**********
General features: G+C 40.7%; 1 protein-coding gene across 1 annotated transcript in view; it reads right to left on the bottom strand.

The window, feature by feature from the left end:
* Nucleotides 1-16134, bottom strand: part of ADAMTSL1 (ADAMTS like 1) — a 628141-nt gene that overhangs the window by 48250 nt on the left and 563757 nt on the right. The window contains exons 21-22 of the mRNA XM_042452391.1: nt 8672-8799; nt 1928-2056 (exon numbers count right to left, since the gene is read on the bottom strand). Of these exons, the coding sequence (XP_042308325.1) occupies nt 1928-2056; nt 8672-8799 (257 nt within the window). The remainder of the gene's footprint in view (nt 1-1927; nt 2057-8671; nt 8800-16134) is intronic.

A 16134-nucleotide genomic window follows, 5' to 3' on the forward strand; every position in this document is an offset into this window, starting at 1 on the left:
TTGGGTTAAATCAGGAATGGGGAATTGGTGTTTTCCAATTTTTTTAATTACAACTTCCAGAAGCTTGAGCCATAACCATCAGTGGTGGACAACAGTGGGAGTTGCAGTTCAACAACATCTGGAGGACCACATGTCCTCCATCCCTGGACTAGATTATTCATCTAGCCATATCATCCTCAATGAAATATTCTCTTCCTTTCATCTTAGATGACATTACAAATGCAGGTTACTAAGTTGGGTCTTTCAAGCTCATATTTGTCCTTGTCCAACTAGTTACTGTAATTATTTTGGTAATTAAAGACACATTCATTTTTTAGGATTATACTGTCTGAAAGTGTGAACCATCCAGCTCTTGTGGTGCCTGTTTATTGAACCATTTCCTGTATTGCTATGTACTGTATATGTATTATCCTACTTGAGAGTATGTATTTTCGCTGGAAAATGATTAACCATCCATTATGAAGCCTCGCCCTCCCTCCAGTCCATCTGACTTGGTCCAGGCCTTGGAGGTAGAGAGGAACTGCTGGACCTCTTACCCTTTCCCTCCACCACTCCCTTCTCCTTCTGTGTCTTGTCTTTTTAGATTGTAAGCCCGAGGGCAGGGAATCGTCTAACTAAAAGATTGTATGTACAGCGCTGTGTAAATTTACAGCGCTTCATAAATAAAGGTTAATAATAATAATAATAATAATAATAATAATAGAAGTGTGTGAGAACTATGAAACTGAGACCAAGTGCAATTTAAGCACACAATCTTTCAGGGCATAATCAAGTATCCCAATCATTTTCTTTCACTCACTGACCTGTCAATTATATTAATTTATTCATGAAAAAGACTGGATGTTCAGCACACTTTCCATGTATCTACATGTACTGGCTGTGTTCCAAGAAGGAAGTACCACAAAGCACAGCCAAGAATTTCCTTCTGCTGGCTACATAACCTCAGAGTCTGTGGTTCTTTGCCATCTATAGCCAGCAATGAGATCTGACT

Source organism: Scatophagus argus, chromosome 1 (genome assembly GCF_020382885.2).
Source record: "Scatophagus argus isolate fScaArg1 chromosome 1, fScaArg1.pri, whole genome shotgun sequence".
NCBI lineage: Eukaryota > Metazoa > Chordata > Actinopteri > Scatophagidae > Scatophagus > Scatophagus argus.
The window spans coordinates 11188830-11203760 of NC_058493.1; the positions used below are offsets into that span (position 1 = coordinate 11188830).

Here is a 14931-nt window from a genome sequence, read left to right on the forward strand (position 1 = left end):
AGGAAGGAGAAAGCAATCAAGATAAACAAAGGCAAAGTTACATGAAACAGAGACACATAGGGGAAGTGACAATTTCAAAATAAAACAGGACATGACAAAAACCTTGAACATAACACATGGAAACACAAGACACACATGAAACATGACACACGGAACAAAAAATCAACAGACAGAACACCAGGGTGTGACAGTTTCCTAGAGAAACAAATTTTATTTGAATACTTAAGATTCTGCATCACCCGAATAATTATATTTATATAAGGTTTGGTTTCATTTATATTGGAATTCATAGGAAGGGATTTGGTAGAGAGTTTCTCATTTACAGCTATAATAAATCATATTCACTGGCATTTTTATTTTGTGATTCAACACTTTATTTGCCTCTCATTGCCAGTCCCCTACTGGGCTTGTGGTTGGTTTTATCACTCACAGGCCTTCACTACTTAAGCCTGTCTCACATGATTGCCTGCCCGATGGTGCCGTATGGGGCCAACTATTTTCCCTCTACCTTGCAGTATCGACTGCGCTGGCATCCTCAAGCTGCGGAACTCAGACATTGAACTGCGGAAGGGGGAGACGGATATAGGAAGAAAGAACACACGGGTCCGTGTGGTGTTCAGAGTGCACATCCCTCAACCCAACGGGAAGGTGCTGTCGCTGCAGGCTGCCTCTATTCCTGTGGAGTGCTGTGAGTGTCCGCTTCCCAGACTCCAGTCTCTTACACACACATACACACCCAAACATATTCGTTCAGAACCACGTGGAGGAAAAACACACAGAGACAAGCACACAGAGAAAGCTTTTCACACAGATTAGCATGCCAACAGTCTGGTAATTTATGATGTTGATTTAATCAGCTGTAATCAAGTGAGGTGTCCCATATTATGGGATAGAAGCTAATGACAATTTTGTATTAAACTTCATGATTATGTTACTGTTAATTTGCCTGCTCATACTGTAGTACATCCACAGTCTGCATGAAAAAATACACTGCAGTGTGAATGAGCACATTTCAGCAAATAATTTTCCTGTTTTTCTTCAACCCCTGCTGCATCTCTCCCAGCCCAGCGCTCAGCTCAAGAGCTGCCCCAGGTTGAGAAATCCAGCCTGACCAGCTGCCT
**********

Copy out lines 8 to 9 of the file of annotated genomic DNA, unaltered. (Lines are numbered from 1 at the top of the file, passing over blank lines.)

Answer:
NCBI lineage: Eukaryota > Metazoa > Chordata > Actinopteri > Scatophagidae > Scatophagus > Scatophagus argus.
The window spans coordinates 11188830-11203760 of NC_058493.1; the positions used below are offsets into that span (position 1 = coordinate 11188830).